Fast forward nearly 100 years and economic decline almost claimed three irreplaceable Victorian-era buildings: the Dullnig, the Reuter, and the Crockett Block. The city targeted the buildings, then hidden under ugly, modern false fronts on the neglected plaza, for demolition to provide more parking space. Instead, the creation of the Alamo Plaza National Register Historic District, bought the buildings time to be restored and sparked a much needed, but tourist-centered, revival on Alamo Plaza
Today, most agree that the entertainment businesses currently housed in the historic Crockett Block, Palace Theater, and Woolworth Building need to be relocated. However, the San Antonio Conservation Society vehemently disagrees that these designated national landmarks should be sacrificed to create a backdrop for re-enacting a single event in Texas history. Part of what distinguishes a historic site from a historical attraction is authenticity, a quality that cannot be re-created.
A reconstructed mission wall on the site of the Woolworth Building cannot effectively tell the story of another epic campaign for freedom that unfolded inside the Alamo Plaza store. In March of 1960, our Woolworth’s became the first in the South publicly recognized for desegregating its lunch counter.
Unlike many other Southern cities, where the African-American quest for Civil Rights was met with violent resistance, San Antonio integrated peaceably. We have a duty to honor the cooperative courage of this historic event by preserving the place where it happened. Too many sites with historic ties to the African-American experience have been lost, marked only by a plaque, if at all.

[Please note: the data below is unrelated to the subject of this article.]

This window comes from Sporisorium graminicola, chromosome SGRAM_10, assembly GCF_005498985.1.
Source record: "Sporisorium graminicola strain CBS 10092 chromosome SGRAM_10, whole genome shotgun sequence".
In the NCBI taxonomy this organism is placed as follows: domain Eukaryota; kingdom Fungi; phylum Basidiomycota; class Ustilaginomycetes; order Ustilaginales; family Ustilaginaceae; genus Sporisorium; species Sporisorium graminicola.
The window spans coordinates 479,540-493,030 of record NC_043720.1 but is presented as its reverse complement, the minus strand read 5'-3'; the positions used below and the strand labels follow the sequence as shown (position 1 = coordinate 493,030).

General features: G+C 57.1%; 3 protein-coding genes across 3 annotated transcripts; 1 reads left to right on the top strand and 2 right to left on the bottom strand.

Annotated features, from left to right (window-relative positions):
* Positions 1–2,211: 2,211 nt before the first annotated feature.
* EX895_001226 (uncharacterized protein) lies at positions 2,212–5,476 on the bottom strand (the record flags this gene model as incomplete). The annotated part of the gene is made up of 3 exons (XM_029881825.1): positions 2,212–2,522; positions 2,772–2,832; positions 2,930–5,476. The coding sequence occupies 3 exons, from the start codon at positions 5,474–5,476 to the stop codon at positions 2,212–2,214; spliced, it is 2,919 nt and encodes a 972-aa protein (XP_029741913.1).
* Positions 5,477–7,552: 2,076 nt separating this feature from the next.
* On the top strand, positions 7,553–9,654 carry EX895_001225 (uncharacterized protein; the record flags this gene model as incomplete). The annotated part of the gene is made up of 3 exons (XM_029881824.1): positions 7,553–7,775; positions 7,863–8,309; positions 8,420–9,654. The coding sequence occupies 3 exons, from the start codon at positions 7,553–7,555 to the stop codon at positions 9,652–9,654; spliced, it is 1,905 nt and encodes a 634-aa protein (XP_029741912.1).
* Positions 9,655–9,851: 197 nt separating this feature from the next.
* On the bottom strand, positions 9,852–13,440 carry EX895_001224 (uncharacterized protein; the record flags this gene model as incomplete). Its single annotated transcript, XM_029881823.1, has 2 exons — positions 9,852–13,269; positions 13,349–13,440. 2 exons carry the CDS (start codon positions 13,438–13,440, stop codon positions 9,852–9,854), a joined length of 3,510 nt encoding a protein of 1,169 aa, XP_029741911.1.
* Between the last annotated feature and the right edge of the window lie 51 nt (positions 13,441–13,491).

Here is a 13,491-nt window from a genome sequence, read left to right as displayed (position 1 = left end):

We argue that the historic buildings directly across from the Alamo, which are now owned by the state of Texas, should neither be relocated nor demolished. Rather than targeting the Hipolito F. Garcia Federal Building at the north end of the plaza for museum use, use it for inspiration. In 2012, the General Services Administration invested over $56 million in the Depression-era building’s continued federal occupancy by seamlessly integrating amenities on the cutting edge of environmental sustainability into its historic fabric. The Crockett Block, Palace Theater, and Woolworth Building could be renovated to create the world-class museum and visitors’ center that the Alamo needs and deserves.
According to Councilman Roberto Treviño (D1), the master plan committee has “reached out to find the team capable of doing the best work, without losing who we are as a city.” Any architectural firm chosen should possess the vision and skill to repurpose the existing buildings.
One of the action steps recommended by SA2020 is to “insist on and promote preservation of historic buildings.” This step coincides with sustainable building practices aimed at maximizing the use of existing materials and reducing the amount of waste sent to the landfill, thereby recycling and conserving energy.
The Losoya Street Garage, a five-story parking behemoth that stands directly behind the three contested buildings, gives us another important reason for keeping them in place. At three-stories each, the existing buildings are necessary to provide an aesthetically pleasing and historically authentic screen between visitors to Alamo Plaza and the stark concrete walls of the modern parking garage.